In Focus: Vulnerability  

It's okay to admit you're vulnerable

Simoney Kyriakou

Simoney Kyriakou

Advisers have always been a source of security for clients through turbulent times, and particularly so in the year of the pandemic. 

Advisers have spoken of all-hours calls from clients, terrified by sudden and sharp drops in their portfolios.

Others cited a rush of applications for life insurance, income protection and wills and probate services as the first lockdown began on March 16, 2020. 

Mortgage borrowers sought support from their brokers and advisers as lockdown dragged on, with no certainty over when they might be able to move home or even if the lending criteria would tighten against them. 

Self-employed clients inundated their tax and pension advisers with requests for help; first as furlough schemes were extended and pension holidays granted, and then as many businesses felt the pinch from depleted incomes.

And the advice industry answered: manning the phones with extended hours; providing additional information, communications and emails; and seeking different ways to keep in contact with clients.

On top of this, there have been stories of advisers going above and beyond to deliver food or electronic tablets to their more isolated clients. Some even became 'couriers' to pick up their clients' prescriptions.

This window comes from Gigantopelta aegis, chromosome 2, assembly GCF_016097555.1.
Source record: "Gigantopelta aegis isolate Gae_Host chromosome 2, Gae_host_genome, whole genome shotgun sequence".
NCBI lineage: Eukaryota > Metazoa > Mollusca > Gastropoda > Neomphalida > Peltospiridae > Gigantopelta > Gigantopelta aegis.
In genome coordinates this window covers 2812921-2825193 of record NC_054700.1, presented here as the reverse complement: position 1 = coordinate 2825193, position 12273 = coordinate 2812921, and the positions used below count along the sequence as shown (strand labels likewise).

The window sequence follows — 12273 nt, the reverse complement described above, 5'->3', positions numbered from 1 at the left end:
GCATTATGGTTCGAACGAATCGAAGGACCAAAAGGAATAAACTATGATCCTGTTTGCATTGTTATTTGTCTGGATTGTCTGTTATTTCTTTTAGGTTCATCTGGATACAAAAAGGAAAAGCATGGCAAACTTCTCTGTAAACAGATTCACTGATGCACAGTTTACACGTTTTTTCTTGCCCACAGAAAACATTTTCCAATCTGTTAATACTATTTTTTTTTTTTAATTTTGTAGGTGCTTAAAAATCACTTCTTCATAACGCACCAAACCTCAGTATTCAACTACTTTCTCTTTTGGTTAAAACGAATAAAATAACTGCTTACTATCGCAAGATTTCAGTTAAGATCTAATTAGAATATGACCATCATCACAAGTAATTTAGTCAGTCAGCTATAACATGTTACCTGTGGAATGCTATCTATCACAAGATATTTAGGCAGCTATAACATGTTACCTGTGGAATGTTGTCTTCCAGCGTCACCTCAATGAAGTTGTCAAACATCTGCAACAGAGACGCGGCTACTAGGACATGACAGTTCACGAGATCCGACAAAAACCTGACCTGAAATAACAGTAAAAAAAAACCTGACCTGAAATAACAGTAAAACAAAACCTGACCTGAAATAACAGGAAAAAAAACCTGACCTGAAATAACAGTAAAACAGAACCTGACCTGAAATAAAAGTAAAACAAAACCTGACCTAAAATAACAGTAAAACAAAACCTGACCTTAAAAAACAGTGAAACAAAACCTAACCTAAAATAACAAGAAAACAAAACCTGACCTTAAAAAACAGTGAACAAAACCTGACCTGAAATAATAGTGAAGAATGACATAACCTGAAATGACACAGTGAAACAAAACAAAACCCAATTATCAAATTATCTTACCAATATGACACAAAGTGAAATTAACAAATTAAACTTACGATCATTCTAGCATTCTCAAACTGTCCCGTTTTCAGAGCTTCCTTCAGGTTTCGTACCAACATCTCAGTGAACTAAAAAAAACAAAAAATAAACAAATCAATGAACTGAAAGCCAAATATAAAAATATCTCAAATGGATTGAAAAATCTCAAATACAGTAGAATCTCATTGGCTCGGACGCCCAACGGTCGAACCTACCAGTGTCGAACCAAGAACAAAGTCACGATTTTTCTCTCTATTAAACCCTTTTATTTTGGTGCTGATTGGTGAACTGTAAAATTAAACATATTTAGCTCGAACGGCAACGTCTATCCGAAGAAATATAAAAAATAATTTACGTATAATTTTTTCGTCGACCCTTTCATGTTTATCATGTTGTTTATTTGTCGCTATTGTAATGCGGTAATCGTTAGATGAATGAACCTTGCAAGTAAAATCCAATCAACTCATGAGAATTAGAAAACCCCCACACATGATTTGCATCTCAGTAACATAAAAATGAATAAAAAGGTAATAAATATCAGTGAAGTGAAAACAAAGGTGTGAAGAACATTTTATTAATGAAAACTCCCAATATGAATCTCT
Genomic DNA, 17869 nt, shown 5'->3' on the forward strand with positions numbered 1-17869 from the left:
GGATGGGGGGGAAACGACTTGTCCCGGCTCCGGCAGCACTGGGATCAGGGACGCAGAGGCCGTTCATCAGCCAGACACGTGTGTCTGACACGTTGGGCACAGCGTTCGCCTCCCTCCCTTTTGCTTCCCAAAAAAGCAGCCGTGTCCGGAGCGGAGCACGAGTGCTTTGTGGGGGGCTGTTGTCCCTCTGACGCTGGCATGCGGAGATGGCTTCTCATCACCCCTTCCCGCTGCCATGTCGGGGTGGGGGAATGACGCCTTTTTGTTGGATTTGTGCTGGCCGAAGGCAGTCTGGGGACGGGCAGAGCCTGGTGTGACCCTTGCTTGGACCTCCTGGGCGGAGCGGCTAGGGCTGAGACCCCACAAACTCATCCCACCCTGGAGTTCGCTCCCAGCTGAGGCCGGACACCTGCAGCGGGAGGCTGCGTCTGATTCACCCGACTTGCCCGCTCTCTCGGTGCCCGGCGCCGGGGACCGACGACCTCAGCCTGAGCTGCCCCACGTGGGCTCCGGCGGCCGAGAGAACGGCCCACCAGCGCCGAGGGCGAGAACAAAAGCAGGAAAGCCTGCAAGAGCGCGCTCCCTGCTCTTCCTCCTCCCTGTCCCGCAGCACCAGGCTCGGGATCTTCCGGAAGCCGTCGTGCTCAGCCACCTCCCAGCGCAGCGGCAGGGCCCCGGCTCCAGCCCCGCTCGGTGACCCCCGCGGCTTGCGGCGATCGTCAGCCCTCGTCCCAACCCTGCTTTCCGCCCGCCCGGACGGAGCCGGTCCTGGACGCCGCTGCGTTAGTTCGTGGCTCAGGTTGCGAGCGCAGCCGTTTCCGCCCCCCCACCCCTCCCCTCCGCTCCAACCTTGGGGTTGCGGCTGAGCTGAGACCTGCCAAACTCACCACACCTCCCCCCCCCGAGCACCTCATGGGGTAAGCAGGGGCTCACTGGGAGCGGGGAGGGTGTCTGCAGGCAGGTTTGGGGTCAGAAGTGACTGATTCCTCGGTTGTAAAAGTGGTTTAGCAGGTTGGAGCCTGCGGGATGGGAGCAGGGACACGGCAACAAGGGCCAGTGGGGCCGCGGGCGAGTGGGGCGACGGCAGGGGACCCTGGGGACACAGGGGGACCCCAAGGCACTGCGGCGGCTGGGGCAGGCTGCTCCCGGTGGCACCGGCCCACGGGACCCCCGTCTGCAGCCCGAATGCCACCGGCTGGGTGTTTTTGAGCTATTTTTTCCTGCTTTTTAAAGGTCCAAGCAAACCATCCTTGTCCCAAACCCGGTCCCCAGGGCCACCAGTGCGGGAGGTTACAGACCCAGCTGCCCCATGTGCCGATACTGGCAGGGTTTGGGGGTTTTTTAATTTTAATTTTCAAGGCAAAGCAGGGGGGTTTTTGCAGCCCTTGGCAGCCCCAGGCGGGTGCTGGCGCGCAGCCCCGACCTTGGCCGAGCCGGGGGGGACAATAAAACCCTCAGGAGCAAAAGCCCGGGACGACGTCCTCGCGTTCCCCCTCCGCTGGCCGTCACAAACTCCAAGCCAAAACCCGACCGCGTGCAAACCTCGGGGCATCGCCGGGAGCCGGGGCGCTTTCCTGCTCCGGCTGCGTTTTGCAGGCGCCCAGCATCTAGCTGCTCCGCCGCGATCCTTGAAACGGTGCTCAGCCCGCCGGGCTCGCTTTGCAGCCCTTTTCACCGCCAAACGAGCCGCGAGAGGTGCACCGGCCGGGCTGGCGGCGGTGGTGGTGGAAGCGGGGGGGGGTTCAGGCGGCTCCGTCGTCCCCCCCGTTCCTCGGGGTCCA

Charity foundations were created to help fight Covid-19 and to help boost local charities for whom the usual fundraising avenues had been closed.

The Personal Finance Society has cited advisers doing thousands of hours of pro-bono work as more Britons became financially vulnerable and the need for savings and basic money guidance escalated. 

Amid all this, advisers became not just a source of financial information but also a point of stability, security and in many cases, a strong shoulder to cry on. 

Given all this, it would be tempting to consider advisers as invincible; you know this is not the case. 

You have your own worries over your business prospects as we head into 2021. Some firms have had to furlough staff; FTAdviser has already reported on some mid-to-large sized firms having to make some support staff redundant. 

Nobody knows what will be the longer-term economic effects of Brexit or the Covid-19 response.

The future of the advice industry itself seems to be in the balance as the Treasury's review into UK financial services (post-European Union) is awaited, as well as the results of the Financial Conduct Authority's call for input into the consumer investment market. 

With FCA and Financial Services Compensation Scheme costs on the rise, alongside a tightening professional indemnity market, advice fees may have to rise again this year and thereby exacerbate the advice gap; or even push some firms out of business. These are all reasonable concerns for adviser-owners. 

Then there are personal worries. Lockdown's enforced isolation is known to have already adversely affected people's mental health in the UK.